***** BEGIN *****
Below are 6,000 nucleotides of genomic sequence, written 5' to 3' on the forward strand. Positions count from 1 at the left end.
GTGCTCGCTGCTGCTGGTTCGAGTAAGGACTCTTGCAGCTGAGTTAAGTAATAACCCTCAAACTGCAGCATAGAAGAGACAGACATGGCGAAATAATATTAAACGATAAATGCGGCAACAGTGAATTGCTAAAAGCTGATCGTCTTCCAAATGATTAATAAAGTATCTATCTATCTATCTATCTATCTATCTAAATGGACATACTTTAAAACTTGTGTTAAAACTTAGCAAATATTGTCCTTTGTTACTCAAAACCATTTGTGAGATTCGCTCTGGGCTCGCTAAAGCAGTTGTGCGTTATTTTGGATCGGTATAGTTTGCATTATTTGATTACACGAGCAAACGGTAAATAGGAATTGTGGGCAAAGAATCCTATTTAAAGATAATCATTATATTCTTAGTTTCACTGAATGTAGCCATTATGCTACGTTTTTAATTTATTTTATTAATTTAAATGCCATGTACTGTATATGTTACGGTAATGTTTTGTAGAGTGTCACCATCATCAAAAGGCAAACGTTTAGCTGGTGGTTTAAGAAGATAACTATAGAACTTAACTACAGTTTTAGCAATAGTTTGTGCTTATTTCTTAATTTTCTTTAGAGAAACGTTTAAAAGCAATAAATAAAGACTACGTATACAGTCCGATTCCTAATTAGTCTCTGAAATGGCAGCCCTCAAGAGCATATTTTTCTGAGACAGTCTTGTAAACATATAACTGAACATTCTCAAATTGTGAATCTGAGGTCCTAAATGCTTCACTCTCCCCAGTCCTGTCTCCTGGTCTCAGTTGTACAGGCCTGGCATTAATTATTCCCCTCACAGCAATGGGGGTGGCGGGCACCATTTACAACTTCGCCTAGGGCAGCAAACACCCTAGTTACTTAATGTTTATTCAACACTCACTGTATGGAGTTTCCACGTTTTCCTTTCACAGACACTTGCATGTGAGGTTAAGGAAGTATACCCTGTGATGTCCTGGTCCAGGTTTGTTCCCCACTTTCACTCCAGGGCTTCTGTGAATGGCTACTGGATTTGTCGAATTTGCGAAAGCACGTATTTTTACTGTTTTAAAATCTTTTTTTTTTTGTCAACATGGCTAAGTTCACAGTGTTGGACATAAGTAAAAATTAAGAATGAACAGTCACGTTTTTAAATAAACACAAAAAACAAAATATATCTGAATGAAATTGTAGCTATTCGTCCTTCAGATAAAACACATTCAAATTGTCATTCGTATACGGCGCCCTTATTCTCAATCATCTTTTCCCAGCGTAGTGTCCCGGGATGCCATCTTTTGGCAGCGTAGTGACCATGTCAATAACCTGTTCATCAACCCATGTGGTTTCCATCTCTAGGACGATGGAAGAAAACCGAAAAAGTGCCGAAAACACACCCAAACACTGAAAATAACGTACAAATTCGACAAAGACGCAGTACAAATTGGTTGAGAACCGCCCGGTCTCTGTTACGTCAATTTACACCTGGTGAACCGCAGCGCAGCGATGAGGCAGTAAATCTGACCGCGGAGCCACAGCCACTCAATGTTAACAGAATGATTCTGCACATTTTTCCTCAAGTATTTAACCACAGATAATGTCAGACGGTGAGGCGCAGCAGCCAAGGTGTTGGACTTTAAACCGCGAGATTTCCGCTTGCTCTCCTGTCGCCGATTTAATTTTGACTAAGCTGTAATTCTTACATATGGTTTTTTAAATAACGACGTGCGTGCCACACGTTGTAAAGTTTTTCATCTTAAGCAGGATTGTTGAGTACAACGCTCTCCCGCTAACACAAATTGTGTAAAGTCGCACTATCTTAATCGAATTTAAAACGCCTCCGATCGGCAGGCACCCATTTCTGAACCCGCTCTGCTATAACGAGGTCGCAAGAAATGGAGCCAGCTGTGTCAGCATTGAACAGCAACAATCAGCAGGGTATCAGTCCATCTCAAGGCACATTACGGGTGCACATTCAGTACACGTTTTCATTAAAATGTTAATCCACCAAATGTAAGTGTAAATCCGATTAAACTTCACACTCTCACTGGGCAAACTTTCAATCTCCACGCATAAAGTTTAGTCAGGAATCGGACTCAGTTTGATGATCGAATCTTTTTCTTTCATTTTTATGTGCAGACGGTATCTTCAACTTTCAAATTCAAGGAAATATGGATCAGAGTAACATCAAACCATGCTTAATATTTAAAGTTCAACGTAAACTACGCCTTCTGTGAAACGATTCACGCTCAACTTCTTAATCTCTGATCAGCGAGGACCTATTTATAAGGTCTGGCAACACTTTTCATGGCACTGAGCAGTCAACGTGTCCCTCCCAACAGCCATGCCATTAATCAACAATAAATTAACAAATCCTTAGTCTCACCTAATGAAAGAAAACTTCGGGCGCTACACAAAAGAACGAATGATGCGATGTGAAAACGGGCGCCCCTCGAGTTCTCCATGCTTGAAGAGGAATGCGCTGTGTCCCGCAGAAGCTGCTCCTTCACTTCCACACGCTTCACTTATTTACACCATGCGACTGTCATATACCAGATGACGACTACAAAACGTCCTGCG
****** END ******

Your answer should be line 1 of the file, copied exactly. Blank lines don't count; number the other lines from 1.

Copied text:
Below are 6,000 nucleotides of genomic sequence, written 5' to 3' on the forward strand. Positions count from 1 at the left end.